This week has been proclaimed “National Public Health Week” by Illinois Governor Bruce Rauner, who cited various achievements in public health and a goal to make this the “Healthiest Nation 2030”.
The actual “week” runs from Monday April 4 through Sunday April 10. A cooperative effort by the American Public Health Association, the Illinois Public Health Association, state and local health departments, academic institutions and community groups, National Public Health Week seeks to bring together communities across the country to recognize public health contributions and highlights issues that are important to improving our nation’s health. This year’s theme, “Healthiest Nation 2030,” defines one central challenge for Americans: to make the U.S. the healthiest nation in one generation.
Governor Rauner’s proclamation noted that some of the greatest achievements of public health include vaccinations, safer workplaces, control of infectious diseases, safer and healthier foods, motor vehicle safety, healthier moms and babies, fluoridation of drinking water, public health preparedness, and recognition of tobacco use as a health hazard. Rauner in proclaiming the upcoming week as National Public Health Week said collaborative efforts with individuals, communities, providers, and policy makers will help the next generation be healthier than the one before.
Americans are living 20 years longer than their grandparents’ generation, thanks largely to the work of public health. Still, people in many other high income countries live longer and suffer fewer health issues than we do. This is the defining challenge of our generation – a challenge that we, the public health community, are uniquely positioned to help overcome. Rauner called upon residents to “observe this week by helping our families, friends, neighbors, co-workers, and leaders better understand the value of public health and adopt preventive lifestyle habits in light of this year’s theme, Healthiest Nation 2030.”
Changing our health means ensuring conditions that give everyone the opportunity to be healthy. Communities throughout the country are celebrating National Public Health Week 2016 and asking all Americans to become a part of the movement for change:
Build a nation of safe, healthy communities
Health must be a priority in designing our communities, from healthy housing to parks and playgrounds. Walking and biking must coexist with cars and public transportation. We need lower levels of violence and crime so everyone can safely live, work, learn and play. Support farmers markets and local businesses that value health, such as retailers that don’t sell tobacco.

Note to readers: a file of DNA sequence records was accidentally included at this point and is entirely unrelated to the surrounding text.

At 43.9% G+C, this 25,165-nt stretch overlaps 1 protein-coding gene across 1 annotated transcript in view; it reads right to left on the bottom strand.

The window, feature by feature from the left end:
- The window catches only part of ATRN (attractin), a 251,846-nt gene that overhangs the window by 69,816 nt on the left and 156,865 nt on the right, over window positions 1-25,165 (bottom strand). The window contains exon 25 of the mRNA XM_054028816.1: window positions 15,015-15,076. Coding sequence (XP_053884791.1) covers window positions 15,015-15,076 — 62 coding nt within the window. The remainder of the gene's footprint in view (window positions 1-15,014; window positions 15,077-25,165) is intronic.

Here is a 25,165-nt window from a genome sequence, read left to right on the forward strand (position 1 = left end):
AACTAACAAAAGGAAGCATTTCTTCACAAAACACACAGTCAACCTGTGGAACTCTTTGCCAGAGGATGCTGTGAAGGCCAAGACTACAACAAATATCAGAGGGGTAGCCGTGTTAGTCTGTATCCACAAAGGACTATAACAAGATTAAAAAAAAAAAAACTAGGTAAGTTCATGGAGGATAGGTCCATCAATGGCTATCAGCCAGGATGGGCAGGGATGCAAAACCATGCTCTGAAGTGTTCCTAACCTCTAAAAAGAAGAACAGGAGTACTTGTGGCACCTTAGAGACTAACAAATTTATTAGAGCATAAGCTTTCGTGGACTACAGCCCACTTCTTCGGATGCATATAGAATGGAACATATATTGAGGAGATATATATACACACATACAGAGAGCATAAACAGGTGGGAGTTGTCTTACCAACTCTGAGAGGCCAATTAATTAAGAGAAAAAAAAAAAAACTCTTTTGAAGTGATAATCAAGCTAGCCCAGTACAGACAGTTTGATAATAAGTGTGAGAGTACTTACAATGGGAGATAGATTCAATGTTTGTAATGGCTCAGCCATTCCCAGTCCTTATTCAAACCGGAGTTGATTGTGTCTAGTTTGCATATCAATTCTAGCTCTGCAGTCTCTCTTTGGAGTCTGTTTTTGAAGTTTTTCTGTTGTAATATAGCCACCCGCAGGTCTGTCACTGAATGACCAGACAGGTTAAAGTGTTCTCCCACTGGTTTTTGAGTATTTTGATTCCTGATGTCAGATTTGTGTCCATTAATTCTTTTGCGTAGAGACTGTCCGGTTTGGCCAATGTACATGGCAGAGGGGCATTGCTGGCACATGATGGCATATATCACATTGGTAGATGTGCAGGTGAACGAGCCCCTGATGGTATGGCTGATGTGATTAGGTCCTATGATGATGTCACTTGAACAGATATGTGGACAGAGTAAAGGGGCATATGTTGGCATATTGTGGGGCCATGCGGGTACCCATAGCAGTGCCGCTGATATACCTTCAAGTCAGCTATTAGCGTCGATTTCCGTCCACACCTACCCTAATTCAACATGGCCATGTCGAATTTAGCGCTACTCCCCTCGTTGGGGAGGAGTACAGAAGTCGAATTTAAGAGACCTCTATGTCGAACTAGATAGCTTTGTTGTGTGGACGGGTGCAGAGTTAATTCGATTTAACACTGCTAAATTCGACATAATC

Help all young people graduate from high school
Education is the leading indicator of good health, giving people access to better jobs, incomes and neighborhoods. Call for policies that start with early school success and lead to higher on-time high school graduation rates. Be a champion for school-based health centers in your local schools. Become a mentor — you can make a difference!
The relationship between increased economic mobility and better health
The science is clear: Poverty and poor health go hand-in-hand. It’s time to fix our country’s growing income inequality and the unhealthy stresses it puts on adults and children. Support policies that ensure a living wage and remove barriers that make it harder to advance to higher incomes.
Give everyone a choice of healthy food
Our food system should provide affordable food with nutritious ingredients, free from harmful contaminants. For many families, eating healthy is a daily challenge. Call for policies that help eliminate food deserts and bring healthy food to all neighborhoods and schools. Support measures like menu labeling that help people make healthier choices. Start a community garden. Volunteer for a local food bank!
Preparing for the health effects of climate change
Our health is connected to our environments. What happens upstream to our environments at work, school and home affects our health downstream. Support policies that protect the air we breathe indoors and outdoors and the clean water we drink as well as those that help protect our health from natural and manmade weather events and disasters.
Provide quality health care for everyone
Health reform was just a start. To fulfill its potential, we must continue to pursue options for expanded access to quality care at the federal, state and local levels. But we also need to shift the main focus of our health system from one that treats illness to one that equally emphasizes prevention.
Strengthen public health infrastructure and capacity
Strong and consistent funding levels are necessary for the public health system to respond to both everyday health threats and also unexpected health emergencies. Support more funding for key public health agencies like the CDC and HRSA. These agencies strengthen the public health workforce and are a major source of funding for state and local programs.